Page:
I’ve been helping a couple of clients to create content marketing campaigns, but I had to sort out a mess first. They’d got into a tangle because they made it too complicated.
Every piece of content you create must have a goal, which is part of a content strategy.
Content marketing is simple as long as you know your goals, and what each piece of content is supposed to do: give pre-sales information, or sell.
As I said in this post, Copywriting: Why Should I Buy from You? | Angela Booth’s Creativity Factory:
“Before he buys, every customer goes through various stages. Firstly, he becomes aware that he has a painful situation. He may have acne, or be up to his ears in debt. She may be planning a wedding, or a couple may be looking for finance for their new home.
At this early stage, your customer needs informational copy. If you haven’t written material which helps the customer before he’s ready to buy, do that first. Give your early-stage customers all the information they need to buy from you.”
Pre-sales info: why, what and how
Informational copy, which aims to pre-sell, focuses on why, what, and how. When you’re creating this kind of content, aim to make it as evergreen as you can. Sometimes this isn’t possible, because you’re tying this content to a specific product, which you may not be selling in two years. However, keep “evergreen” in mind.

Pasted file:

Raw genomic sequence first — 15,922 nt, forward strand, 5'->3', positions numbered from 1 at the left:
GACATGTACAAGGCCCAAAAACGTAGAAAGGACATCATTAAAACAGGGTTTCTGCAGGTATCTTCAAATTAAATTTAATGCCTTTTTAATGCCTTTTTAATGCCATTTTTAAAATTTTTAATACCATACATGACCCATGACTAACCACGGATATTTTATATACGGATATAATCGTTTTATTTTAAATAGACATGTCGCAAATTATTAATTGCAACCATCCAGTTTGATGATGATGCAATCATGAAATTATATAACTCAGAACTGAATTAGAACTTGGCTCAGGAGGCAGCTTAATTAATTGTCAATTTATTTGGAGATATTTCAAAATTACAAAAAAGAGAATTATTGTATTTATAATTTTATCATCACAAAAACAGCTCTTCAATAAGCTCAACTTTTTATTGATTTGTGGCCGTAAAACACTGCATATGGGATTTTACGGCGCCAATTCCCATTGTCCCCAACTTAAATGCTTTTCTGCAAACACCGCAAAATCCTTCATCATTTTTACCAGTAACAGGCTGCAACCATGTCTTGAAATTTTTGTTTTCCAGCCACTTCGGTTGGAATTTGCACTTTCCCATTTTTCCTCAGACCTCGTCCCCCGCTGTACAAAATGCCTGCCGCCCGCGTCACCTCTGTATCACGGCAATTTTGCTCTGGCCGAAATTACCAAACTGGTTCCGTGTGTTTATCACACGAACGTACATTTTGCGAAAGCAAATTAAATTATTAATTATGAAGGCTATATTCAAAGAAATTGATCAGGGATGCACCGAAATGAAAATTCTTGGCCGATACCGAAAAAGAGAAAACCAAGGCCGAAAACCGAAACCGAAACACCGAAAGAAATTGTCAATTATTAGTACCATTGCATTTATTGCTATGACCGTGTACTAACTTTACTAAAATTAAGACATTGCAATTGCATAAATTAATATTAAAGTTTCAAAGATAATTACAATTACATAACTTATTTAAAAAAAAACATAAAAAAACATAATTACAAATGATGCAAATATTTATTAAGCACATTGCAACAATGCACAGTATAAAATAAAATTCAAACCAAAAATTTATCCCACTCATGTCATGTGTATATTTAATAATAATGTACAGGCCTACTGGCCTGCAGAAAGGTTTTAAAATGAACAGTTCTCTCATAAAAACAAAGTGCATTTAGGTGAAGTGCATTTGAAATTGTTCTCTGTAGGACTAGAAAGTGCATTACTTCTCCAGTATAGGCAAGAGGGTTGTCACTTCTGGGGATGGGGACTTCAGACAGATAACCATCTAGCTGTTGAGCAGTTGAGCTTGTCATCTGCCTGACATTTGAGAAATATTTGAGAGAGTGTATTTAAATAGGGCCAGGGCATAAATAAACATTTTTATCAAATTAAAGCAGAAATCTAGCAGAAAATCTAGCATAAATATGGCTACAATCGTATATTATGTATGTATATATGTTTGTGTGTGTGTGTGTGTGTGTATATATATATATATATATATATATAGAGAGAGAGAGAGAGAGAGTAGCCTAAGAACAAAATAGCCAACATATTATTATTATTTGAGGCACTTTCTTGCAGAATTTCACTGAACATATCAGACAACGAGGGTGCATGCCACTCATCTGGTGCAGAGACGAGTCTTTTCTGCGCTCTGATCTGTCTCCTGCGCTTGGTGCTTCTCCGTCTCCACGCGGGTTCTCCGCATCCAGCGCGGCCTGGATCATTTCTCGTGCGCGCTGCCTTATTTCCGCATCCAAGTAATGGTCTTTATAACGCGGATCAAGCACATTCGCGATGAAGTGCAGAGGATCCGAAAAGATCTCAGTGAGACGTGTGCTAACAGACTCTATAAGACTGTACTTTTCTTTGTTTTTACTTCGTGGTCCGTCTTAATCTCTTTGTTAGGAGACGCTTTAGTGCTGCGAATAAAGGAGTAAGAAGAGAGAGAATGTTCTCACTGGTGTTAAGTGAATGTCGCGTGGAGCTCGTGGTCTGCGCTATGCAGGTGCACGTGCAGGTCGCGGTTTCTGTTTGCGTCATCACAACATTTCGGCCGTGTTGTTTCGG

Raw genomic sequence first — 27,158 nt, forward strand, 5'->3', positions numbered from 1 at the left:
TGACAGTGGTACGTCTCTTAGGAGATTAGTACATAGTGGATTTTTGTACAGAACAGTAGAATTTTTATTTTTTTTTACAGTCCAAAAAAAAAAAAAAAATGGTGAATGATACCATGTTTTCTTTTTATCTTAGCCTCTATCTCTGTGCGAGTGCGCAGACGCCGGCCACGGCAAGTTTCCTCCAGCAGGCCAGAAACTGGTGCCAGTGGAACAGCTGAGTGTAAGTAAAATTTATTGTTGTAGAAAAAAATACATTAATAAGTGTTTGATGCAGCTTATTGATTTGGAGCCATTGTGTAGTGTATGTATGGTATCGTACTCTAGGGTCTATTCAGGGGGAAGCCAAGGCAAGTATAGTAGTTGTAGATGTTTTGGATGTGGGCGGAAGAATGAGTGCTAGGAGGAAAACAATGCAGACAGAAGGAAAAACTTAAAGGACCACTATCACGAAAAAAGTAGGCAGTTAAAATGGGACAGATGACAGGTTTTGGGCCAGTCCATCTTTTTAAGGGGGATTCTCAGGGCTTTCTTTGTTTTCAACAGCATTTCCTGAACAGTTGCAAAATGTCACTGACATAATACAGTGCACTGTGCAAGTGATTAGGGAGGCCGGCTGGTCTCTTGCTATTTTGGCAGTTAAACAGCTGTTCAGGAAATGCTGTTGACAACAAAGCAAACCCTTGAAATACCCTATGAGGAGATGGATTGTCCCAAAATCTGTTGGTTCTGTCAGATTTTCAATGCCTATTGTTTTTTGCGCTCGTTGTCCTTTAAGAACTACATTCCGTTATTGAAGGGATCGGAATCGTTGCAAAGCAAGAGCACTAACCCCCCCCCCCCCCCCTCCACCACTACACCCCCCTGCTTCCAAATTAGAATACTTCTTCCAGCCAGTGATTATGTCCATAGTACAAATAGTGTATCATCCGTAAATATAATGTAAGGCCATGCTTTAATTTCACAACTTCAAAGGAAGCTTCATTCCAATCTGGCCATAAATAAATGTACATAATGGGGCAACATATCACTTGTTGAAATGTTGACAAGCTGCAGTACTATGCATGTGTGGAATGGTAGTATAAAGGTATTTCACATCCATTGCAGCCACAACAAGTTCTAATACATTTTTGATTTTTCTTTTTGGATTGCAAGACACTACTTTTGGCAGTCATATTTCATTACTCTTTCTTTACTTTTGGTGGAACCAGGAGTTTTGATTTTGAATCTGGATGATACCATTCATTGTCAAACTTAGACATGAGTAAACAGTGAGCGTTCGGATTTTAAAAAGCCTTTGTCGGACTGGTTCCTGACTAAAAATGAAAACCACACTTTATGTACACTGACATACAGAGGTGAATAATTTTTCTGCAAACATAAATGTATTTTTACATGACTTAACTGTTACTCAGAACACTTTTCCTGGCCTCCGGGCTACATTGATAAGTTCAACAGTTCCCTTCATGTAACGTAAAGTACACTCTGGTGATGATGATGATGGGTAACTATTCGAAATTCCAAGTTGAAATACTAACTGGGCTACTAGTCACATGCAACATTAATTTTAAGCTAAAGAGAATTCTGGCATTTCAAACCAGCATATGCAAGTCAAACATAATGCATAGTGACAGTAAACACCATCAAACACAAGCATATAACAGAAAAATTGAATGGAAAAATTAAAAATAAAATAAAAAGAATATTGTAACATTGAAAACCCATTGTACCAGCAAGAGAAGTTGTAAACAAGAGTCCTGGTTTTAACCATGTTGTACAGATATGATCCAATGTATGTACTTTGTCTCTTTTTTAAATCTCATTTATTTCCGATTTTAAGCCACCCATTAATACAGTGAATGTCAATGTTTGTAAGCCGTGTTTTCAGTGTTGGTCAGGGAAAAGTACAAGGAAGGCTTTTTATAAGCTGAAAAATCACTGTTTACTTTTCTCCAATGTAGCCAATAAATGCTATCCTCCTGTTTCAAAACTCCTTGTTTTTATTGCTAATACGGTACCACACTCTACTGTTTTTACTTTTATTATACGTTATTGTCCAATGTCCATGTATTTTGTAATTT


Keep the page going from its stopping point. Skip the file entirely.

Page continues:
These days, with Google’s constant updates, forget trying to “rank” this kind of content. Be happy that you’re giving your prospective, and current customers, valuable information. Chances are that you’ll rank anyway.
Sales content: who and where
Sales content is written by your copywriter, and its aim is to sell, either directly, or indirectly. This is “who” and “where” content.
This kind of content can be subtle. It can tell a story. In Australia, AAMI’s “Rhonda” campaign tells a story, and subtly sells.
If you’re not familiar with “Rhonda”, here’s one of the ads.